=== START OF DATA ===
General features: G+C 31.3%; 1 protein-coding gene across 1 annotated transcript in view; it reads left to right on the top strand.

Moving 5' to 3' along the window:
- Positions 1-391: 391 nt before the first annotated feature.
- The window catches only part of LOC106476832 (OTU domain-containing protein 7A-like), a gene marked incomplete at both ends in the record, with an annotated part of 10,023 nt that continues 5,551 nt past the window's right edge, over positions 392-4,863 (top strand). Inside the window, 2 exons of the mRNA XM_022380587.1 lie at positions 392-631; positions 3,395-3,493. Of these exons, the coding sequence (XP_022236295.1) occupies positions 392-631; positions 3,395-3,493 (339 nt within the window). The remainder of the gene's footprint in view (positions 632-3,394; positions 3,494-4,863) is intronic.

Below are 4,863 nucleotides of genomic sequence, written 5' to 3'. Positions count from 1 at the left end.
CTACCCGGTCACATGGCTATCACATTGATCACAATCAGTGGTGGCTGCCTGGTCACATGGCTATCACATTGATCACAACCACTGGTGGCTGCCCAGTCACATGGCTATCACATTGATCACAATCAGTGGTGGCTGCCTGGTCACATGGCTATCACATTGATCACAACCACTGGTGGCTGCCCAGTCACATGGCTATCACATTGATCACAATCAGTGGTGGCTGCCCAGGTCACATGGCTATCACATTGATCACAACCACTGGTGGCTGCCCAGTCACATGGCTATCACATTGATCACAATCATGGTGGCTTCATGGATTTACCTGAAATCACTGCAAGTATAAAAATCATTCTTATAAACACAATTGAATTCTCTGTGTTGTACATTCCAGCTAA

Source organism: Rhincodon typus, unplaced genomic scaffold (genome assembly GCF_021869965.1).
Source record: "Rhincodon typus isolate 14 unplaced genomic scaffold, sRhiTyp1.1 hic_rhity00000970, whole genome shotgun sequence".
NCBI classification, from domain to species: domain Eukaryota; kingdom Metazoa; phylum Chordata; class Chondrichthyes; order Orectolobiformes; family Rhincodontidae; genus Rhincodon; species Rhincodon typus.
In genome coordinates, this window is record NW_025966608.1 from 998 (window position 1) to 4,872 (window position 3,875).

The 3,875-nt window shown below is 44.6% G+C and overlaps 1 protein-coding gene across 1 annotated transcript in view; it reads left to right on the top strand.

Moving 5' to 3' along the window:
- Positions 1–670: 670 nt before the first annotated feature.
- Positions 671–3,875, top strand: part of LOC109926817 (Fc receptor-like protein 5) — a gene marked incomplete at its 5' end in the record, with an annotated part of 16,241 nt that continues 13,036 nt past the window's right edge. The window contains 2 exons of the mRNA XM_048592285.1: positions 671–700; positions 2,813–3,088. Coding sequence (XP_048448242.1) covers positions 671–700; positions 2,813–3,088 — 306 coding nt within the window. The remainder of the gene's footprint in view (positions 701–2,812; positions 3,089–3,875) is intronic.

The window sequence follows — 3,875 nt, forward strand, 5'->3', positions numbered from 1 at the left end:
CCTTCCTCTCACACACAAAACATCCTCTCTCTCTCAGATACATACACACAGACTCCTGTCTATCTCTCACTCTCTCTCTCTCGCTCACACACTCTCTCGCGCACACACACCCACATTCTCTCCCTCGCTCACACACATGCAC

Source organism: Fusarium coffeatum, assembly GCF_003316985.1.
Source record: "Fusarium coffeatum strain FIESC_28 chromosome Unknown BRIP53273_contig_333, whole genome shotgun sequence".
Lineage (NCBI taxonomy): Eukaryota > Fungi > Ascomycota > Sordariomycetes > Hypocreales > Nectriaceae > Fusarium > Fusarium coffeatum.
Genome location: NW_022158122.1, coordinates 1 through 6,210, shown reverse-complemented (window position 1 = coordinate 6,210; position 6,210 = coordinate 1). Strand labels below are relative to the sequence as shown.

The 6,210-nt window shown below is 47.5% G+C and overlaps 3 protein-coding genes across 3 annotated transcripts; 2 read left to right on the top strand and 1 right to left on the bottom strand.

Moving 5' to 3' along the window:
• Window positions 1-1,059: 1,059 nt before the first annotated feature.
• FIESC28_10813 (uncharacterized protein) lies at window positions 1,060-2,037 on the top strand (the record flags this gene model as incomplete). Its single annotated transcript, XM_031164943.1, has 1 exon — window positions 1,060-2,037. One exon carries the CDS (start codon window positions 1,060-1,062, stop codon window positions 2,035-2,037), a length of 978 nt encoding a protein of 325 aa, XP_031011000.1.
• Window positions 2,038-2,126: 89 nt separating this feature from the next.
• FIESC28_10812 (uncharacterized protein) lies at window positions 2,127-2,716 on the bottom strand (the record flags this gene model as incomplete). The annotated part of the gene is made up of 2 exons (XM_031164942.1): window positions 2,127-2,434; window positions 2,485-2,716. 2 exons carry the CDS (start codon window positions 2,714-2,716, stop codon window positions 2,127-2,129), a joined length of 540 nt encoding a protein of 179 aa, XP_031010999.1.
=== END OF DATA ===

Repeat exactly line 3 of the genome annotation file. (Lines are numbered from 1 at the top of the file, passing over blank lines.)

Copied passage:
- Positions 1-391: 391 nt before the first annotated feature.